Shock over six-year jail term for garlic scam businessman
THE six-year sentence imposed on the head of Ireland's largest fruit and vegetable producers has been slammed as "over the top" by Independent TD Finian McGrath.
Paul Begley (46), of Begley Brother's Ltd, based in Blanchardstown, was jailed for a €1.6m scam involving the importation of garlic.
Dublin Circuit Criminal Court heard how the businessman avoided paying customs duty on over a thousand tonnes of garlic from China by having them labelled as apples.
His company employs 150 people and the married father-of-three made full admissions to the scam, making monthly repayments of €33,000 over the past two years to the Revenue.
Speaking to the Herald, Mr McGrath said: "I think there should have been common sense here."
"My reaction is that I think it's amazing that the people, including those senior bankers and people who caused billions of euro worth of damage to the economy -- not one of them has been prosecuted, or charged or put in jail," he said.
Yesterday, Dublin Circuit Criminal Court heard the import duty on garlic is "inexplicably" high and can be up to 232pc. In contrast, onions have an import duty of 9pc.
The maximum sentence for the offence is five years in prison or a fine of three times the value of the goods. Judge Martin Nolan imposed the maximum term on one count and one year on another count. These are to run consecutively, giving a total of six years.
"It gives me no joy at all to jail a decent man," Judge Nolan said. He said Begley is a "success story" an "asset to the country" in supporting the economy and providing employment.
He noted Begley's generosity and that he donates money to homeless charities and St Vincent de Paul. However the judge added he had engaged in a "grave" and "huge" tax evasion scheme.
Begley, of Woodlock, Redgap, Rathcoole, pleaded guilty to four sample counts of evading customs duty between September 2003 and October 2007. The total amount of garlic involved 1,013 tonnes.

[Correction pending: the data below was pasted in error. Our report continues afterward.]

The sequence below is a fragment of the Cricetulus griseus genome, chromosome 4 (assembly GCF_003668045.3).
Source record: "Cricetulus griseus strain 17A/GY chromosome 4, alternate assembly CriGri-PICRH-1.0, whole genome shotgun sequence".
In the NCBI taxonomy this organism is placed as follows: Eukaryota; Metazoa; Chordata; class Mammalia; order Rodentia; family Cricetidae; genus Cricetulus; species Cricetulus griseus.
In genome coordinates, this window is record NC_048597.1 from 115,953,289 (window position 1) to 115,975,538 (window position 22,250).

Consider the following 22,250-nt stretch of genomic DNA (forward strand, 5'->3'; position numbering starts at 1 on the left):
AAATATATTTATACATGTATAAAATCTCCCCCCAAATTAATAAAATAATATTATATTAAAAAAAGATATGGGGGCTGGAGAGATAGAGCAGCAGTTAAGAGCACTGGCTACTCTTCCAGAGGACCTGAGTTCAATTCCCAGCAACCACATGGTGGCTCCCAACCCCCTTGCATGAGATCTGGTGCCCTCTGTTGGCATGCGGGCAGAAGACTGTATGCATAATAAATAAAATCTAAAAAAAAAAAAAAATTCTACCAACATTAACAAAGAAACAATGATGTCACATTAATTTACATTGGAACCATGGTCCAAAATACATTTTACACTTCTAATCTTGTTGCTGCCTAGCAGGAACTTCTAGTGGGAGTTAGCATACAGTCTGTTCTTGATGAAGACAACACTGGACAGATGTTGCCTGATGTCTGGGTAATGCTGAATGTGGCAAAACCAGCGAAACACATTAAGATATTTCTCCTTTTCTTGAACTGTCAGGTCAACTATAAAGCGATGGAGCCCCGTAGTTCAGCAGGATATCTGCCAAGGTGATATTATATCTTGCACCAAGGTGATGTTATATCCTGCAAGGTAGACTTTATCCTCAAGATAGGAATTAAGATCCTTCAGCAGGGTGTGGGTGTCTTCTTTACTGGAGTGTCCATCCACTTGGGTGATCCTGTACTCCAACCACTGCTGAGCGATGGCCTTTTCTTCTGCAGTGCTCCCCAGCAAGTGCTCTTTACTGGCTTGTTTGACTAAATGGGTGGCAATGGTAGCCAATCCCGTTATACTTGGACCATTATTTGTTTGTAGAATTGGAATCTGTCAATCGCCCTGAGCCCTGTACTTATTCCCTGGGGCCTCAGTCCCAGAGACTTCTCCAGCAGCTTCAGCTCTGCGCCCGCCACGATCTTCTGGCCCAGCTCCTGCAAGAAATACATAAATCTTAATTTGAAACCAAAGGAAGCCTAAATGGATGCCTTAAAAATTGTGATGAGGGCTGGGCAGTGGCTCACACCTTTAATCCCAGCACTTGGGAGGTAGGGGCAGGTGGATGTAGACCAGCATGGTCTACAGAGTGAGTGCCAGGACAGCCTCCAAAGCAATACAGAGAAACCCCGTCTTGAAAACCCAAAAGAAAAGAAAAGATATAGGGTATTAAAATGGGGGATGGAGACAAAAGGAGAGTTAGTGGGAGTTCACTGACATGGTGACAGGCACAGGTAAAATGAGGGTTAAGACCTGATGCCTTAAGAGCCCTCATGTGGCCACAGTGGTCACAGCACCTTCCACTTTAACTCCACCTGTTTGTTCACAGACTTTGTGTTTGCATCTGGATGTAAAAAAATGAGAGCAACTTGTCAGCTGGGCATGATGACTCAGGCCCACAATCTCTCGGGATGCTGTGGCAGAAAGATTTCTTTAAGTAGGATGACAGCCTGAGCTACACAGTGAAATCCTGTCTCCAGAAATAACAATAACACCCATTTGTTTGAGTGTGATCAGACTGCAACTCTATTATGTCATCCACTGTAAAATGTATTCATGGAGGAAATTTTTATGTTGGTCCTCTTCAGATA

Revenue officer Denis Twohig told prosecuting counsel, Remy Farrell, that the scam was uncovered on October 9, 2007 when customs officers at Dublin Port investigated a container that was supposed to contain 18 tonnes of apples and two tonnes of garlic.
When they looked inside they found 21 tonnes of garlic and no apples. Mr Twohig said the import duty on apples is 9pc of the total value while the duty on garlic is €120 per kilogram and an additional 9.6pc of the total value. The outstanding tax on this consignment alone was €25,000.
Following the find, Revenue Officers began an investigation into previous imports by the company. During a search of the headquarters, officers seized a series of emails between Begley and his garlic supplier in China which were exchanged over the course of four years.The emails told the supplier to falsify the importation documents to describe the shipments as apples rather than garlic.
The court heard Begley has been paying off debt over the past two years at €33,000 a month. A debt of €700,000 remains outstanding.
Defence counsel David Keane said Begley is 18 years married and has three teenage children.
In a statement, the Begley Brothers said they were "shocked" at the sentence. "We believe the imposition of a custodial sentence is grossly excessive and is a tragedy for Paul and his family."
Mr Begley's family declined to comment.